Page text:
GNOME is a free and open source desktop. Because GNOME is free, every contribution put into GNOME is available to everyone. GNOME is:
Used by millions of school children worldwide through the XO "One Laptop Per Child" project.
Available in all major world languages, including many third-world languages.
Accessible for all people, including users with limited mobility and vision problems.
During 2008, the GNOME Foundation was able to help bring a free and open source desktop to the world by doing the following:
Participating in the Google Summer of Code program in which 30 students and mentors participated. They worked on improving the photo-management application F-Spot, improving the integrated development environment Anjuta, improving the webcam application Cheese, and adding LLMNR support to Avahi. See a complete list of projects.
Running an Accessibility Outreach Program that resulted in improvements in documentation, magnification, and mouse control through a webcam. In addition, several smaller tasks and bug fixes were accomplished. See a complete list of the tasks here.
Holding a GTK+ hackfest, which was widely seen as successful for getting the GTK+ developers together and was essential for planning the future of GTK+. We plan to build on this success by using the hackfest model for other GNOME technologies. We are currently planning hackfests around topics such as usability, desktop search, Internet and desktop integration, GNOME Mobile, accessibility, profiling, and performance.
Holding several worldwide developer conferences to enable developers to collaborate effectively and to educate new users and developers. In Europe, our volunteer-run conference GUADEC brought 300 GNOME developers together. This year we had the first GNOME event in Asia, GNOME.Asia, which was held October 18th and 19th in Beijing with 300 attendees.
In 2009, we could use your help to accomplish the following:
Produce more end-user-focused technology and features through technology-specific hackfests. Hackfests are events where a core team of project developers get together and spend a week in the same place, discussing plans and writing code. They are particularly useful for getting new projects or large features launched (like GTK+ 3.0) or getting a large amount of code written.
Ensure a free and secure desktop environment for everyone.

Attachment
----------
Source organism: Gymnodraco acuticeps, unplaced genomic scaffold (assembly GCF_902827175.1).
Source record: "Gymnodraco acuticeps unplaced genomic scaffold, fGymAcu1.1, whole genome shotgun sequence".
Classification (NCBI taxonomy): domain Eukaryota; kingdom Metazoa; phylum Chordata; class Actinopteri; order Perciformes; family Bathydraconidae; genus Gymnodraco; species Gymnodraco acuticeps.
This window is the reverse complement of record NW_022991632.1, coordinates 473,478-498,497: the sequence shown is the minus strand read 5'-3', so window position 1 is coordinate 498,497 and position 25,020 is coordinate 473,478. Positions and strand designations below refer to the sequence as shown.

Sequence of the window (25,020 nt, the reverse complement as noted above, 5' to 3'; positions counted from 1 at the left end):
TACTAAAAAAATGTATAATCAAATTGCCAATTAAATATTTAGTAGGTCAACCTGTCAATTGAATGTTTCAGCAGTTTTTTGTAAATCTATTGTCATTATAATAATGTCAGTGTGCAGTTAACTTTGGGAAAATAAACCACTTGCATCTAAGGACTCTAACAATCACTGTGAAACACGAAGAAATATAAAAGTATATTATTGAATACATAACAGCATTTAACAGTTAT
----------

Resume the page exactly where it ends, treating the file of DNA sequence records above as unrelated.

Continue to provide a neutral, confidential place for our sponsors to discuss their GNOME-related plans.
Organize a usability study focused on GNOME technologies used by all people, including children, users in developing nations, and people with accessibility needs.
Provide travel subsidies to bring our worldwide community of volunteer developers together. This enables them to work on existing projects, plan new projects, and work with partners and companies that use GNOME technologies.
Have more active dialogs between our sponsor companies and our developers through monthly advisory board meetings. This is one way to bring end user and distribution company needs to GNOME developers.
Hold a joint GUADEC/Akademy conference, a Free Desktop Summit, in order to encourage collaboration and common specifications.
Ensure that there is a free and open source stack for mobile devices by working with other mobile groups to define and produce GNOME Mobile.
Hire a system administrator to manage the GNOME infrastructure. The GNOME community has thousands of volunteer contributors. The infrastructure to support them, from mailing lists to bug trackers to source code repositories, is all maintained by volunteers. A contracted system administrator could provide the on-call support that would give our volunteer developers and volunteer administrators the resources they need to keep the GNOME project moving forward on its mission of a free and open source desktop for all.
Support local conferences such as GNOME.Asia, GUADLAC (Latin America), the Boston Summit, GNOME.conf.au (Australia), and Forum GNOME. Local conferences provide a forum for building community, sharing technology, and bringing developers, companies, and users closer together.
Start an internship program aimed at exposing business students to the free and open source software world and bringing their expertise to some of the marketing and business challenges we have.
Support the community in defining and executing a release plan for GNOME 3.0.